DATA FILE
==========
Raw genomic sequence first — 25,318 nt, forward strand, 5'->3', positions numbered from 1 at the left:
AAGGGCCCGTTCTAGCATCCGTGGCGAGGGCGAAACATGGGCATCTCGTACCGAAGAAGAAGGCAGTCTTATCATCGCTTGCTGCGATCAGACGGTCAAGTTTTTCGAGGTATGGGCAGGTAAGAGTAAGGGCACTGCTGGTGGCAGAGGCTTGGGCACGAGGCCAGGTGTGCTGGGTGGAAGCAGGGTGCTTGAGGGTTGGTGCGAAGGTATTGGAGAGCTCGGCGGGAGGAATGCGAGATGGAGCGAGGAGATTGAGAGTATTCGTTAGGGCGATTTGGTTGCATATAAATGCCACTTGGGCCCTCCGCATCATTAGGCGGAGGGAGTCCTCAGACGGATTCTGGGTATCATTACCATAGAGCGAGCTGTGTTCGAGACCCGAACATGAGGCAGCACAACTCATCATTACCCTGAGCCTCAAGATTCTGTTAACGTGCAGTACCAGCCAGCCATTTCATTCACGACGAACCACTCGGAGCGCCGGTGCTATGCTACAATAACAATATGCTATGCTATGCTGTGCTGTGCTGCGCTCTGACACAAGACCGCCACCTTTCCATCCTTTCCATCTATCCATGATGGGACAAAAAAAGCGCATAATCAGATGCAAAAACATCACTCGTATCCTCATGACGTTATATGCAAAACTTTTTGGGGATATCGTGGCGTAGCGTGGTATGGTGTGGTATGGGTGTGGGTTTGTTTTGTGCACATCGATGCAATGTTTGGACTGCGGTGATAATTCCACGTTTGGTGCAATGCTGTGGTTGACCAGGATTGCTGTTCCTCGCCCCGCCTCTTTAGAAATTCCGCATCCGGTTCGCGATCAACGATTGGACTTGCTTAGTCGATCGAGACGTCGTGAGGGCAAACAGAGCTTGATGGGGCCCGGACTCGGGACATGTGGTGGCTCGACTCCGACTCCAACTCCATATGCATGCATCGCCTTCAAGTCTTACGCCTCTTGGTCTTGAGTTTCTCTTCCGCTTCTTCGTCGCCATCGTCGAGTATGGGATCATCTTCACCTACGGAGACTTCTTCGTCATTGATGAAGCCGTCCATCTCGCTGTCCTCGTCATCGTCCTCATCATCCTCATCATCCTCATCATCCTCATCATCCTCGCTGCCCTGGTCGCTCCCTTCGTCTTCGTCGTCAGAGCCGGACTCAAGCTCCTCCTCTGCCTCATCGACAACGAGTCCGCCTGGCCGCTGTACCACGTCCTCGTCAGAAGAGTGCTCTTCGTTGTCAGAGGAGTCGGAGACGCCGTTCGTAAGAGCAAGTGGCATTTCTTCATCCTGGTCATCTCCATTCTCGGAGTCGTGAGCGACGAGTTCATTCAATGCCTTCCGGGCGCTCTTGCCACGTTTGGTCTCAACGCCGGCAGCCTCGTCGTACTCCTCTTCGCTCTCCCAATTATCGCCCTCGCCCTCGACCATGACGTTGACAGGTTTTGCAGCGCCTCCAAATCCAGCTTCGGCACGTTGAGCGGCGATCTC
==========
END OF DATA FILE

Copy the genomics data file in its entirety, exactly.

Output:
Raw genomic sequence first — 25,318 nt, forward strand, 5'->3', positions numbered from 1 at the left:
AAGGGCCCGTTCTAGCATCCGTGGCGAGGGCGAAACATGGGCATCTCGTACCGAAGAAGAAGGCAGTCTTATCATCGCTTGCTGCGATCAGACGGTCAAGTTTTTCGAGGTATGGGCAGGTAAGAGTAAGGGCACTGCTGGTGGCAGAGGCTTGGGCACGAGGCCAGGTGTGCTGGGTGGAAGCAGGGTGCTTGAGGGTTGGTGCGAAGGTATTGGAGAGCTCGGCGGGAGGAATGCGAGATGGAGCGAGGAGATTGAGAGTATTCGTTAGGGCGATTTGGTTGCATATAAATGCCACTTGGGCCCTCCGCATCATTAGGCGGAGGGAGTCCTCAGACGGATTCTGGGTATCATTACCATAGAGCGAGCTGTGTTCGAGACCCGAACATGAGGCAGCACAACTCATCATTACCCTGAGCCTCAAGATTCTGTTAACGTGCAGTACCAGCCAGCCATTTCATTCACGACGAACCACTCGGAGCGCCGGTGCTATGCTACAATAACAATATGCTATGCTATGCTGTGCTGTGCTGCGCTCTGACACAAGACCGCCACCTTTCCATCCTTTCCATCTATCCATGATGGGACAAAAAAAGCGCATAATCAGATGCAAAAACATCACTCGTATCCTCATGACGTTATATGCAAAACTTTTTGGGGATATCGTGGCGTAGCGTGGTATGGTGTGGTATGGGTGTGGGTTTGTTTTGTGCACATCGATGCAATGTTTGGACTGCGGTGATAATTCCACGTTTGGTGCAATGCTGTGGTTGACCAGGATTGCTGTTCCTCGCCCCGCCTCTTTAGAAATTCCGCATCCGGTTCGCGATCAACGATTGGACTTGCTTAGTCGATCGAGACGTCGTGAGGGCAAACAGAGCTTGATGGGGCCCGGACTCGGGACATGTGGTGGCTCGACTCCGACTCCAACTCCATATGCATGCATCGCCTTCAAGTCTTACGCCTCTTGGTCTTGAGTTTCTCTTCCGCTTCTTCGTCGCCATCGTCGAGTATGGGATCATCTTCACCTACGGAGACTTCTTCGTCATTGATGAAGCCGTCCATCTCGCTGTCCTCGTCATCGTCCTCATCATCCTCATCATCCTCATCATCCTCATCATCCTCGCTGCCCTGGTCGCTCCCTTCGTCTTCGTCGTCAGAGCCGGACTCAAGCTCCTCCTCTGCCTCATCGACAACGAGTCCGCCTGGCCGCTGTACCACGTCCTCGTCAGAAGAGTGCTCTTCGTTGTCAGAGGAGTCGGAGACGCCGTTCGTAAGAGCAAGTGGCATTTCTTCATCCTGGTCATCTCCATTCTCGGAGTCGTGAGCGACGAGTTCATTCAATGCCTTCCGGGCGCTCTTGCCACGTTTGGTCTCAACGCCGGCAGCCTCGTCGTACTCCTCTTCGCTCTCCCAATTATCGCCCTCGCCCTCGACCATGACGTTGACAGGTTTTGCAGCGCCTCCAAATCCAGCTTCGGCACGTTGAGCGGCGATCTC